After a summer of teasing foodies and fans, Cutthroat Kitchen and Iron Chef Gauntlet host Alton Brown has officially announced the return of the critically acclaimed series Good Eats.
“We’re bringing it back, we’re restarting it, we’re getting the band back together!” Brown shouted to a crowd of screaming fans during “Good Eats… the Panel,” a discussion with the series’ host and the other Eats creatives held this past Sunday at Dragon Con, an annual comic and pop culture convention in downtown Atlanta, Georgia.
Titled Return of the Eats, the new half-hour series is slated to premiere sometime next year on the Food Network, Good Eats’ original home before it switched to the Cooking Channel for its final season in 2012. Fans of the show’s original cast and creative team will be pleased to know that many of those original faces are set to return alongside Brown, including production designer Todd Bailey, actress Vickie Eng, actor Bart Hansard, actress Widdi Turner, actor Lucky Yates, and production assistant and jack of all trades Jim Pace.
The new series is expected to follow much of the same format as its predecessor, taking viewers on a 30-minute trip through the technique, history, science, and even anthropology behind some of our favorite dishes while debunking myths about and finding the best cookware for others.
Beyond that though, Brown and the rest of his Eats crew will be filming additional scenes, which the Return of the Eats host confirmed will be “injected into each show for streaming.” Fans interested in learning even more about whatever theme or topic Alton and his band have chosen for that week can catch the bonus content through extended episodes on Food Network’s streaming services.
“If you watch it online, you’ll see an even better show,” Brown told the crowd before joking, that “the only problem we have to work out is that well, essentially in order to make room for the show on Food Network, we’re gonna have to cut [Guy Fieri’s] Diners, Drive-Ins and Dives down to seven and a half hours a day.”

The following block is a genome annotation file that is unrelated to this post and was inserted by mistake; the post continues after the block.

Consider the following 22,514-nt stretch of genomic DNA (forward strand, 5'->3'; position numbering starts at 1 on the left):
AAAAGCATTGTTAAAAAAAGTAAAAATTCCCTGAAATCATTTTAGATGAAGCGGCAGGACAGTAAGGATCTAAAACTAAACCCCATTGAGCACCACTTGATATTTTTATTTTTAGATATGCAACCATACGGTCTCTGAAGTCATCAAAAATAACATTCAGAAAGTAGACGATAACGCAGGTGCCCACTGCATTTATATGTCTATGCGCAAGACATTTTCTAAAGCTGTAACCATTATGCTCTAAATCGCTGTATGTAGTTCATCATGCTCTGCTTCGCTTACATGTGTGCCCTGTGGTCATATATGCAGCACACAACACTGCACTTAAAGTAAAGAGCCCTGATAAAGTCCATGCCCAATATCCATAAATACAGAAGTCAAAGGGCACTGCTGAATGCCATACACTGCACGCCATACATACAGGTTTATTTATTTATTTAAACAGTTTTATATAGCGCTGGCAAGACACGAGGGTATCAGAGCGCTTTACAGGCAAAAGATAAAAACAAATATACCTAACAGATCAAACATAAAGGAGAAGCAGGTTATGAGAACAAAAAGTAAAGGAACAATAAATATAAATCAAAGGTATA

During its initial run between 1999 and 2012, Good Eats fans were captivated by the series’ unique approach to filming, cooking and discussing popular dishes from around the world. Its distinctive humor, pop culture homages, visual style, and shooting technique—actors playing characters to help tell the story behind the food while cameras danced between still shots inside and around various kitchen equipment—earned it a Peabody Award in 2006.
While speaking on the panel, the Return of the Eats cast and crew, revealed that that signature style was driven by a goal to incorporate at least one new technique or shot in every episode. For Brown, it was important to “make Good Eats visually interesting and pack it full of good information” that would make viewers “watch Good Eats more than once.”
As of now, it remains unclear just how much longer viewers will have to wait for new episodes, but it is clear that cast, crew, and fans are more than ready for the show’s long-awaited return.
This article first appeared on Food & Wine on September 5, 2017.